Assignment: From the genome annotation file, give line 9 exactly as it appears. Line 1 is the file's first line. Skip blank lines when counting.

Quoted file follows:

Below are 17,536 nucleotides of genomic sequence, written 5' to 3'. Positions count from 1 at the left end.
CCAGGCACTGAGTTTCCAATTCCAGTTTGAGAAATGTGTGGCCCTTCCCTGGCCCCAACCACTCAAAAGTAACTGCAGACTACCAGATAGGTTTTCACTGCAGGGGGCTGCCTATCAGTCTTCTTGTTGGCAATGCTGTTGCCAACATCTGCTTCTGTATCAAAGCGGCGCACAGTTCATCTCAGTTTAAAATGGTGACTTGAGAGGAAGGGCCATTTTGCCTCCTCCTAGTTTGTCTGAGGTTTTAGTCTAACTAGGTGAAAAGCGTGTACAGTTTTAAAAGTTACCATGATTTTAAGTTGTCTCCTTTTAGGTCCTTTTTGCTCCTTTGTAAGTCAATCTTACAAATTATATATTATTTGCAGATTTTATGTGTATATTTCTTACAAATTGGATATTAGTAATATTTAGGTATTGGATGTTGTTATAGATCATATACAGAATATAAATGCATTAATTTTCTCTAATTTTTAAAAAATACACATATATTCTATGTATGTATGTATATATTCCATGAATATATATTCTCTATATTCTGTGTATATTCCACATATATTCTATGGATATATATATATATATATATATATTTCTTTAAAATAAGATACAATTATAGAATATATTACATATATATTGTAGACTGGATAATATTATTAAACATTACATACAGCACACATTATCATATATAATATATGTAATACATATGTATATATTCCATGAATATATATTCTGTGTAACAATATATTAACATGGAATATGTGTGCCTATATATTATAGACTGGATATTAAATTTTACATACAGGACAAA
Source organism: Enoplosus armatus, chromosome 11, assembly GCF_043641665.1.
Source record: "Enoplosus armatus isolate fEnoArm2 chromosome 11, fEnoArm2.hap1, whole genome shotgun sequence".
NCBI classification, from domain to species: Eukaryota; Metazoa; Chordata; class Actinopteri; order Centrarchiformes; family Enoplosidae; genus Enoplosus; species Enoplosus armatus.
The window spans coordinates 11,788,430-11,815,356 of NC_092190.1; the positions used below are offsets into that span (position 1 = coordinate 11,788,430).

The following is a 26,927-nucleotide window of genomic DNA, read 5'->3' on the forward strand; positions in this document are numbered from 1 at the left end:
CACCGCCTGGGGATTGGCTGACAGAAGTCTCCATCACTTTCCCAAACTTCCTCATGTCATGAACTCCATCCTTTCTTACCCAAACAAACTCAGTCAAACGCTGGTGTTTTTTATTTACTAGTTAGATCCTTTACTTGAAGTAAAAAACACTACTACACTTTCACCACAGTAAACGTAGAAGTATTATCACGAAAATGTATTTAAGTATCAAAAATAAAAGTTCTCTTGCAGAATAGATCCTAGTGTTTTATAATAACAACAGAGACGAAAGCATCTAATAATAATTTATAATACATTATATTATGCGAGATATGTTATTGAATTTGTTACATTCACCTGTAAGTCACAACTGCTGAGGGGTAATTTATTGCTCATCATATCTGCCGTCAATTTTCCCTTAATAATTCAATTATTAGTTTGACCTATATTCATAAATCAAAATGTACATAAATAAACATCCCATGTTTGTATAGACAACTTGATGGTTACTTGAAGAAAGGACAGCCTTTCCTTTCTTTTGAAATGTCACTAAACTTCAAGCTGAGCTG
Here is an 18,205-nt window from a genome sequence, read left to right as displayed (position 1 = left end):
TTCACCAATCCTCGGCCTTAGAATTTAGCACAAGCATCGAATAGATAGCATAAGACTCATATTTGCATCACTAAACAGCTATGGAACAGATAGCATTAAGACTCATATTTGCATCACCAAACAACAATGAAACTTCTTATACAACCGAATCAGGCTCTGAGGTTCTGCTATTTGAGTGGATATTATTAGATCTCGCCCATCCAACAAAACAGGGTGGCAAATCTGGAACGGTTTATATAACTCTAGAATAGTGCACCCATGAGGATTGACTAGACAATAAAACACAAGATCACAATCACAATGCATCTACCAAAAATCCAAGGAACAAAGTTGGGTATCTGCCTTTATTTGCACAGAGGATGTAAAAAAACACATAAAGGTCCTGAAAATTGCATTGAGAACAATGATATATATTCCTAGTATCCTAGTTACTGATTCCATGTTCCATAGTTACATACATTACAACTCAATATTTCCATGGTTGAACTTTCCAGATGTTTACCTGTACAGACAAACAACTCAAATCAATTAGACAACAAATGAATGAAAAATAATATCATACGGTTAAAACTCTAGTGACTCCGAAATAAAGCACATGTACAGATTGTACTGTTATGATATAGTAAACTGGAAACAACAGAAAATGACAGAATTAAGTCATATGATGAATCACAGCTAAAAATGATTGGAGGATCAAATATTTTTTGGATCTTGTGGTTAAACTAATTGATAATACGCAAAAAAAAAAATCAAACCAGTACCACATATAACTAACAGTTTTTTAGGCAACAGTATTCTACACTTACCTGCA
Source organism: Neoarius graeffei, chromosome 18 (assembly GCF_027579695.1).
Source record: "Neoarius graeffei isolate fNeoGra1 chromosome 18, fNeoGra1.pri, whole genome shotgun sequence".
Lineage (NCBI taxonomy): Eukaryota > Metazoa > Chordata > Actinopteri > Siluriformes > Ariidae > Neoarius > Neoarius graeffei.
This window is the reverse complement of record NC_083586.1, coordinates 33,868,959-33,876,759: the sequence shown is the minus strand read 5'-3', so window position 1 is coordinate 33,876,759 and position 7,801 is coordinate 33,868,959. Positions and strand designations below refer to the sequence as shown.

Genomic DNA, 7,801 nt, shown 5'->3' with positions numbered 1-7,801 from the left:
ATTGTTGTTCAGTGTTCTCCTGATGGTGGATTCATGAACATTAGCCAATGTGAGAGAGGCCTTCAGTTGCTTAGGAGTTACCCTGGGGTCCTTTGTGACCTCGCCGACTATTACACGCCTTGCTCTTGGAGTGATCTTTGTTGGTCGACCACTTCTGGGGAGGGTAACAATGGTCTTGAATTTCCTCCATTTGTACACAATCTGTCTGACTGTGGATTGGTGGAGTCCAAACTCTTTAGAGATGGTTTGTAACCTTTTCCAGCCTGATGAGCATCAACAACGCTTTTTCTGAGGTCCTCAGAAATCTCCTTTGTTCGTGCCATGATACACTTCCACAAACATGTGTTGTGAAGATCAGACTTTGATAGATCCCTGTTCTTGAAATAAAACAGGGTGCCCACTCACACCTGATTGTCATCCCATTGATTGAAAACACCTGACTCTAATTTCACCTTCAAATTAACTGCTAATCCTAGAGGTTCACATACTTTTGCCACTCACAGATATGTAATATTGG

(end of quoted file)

Here is an 18,205-nt window from a genome sequence, read left to right as displayed (position 1 = left end):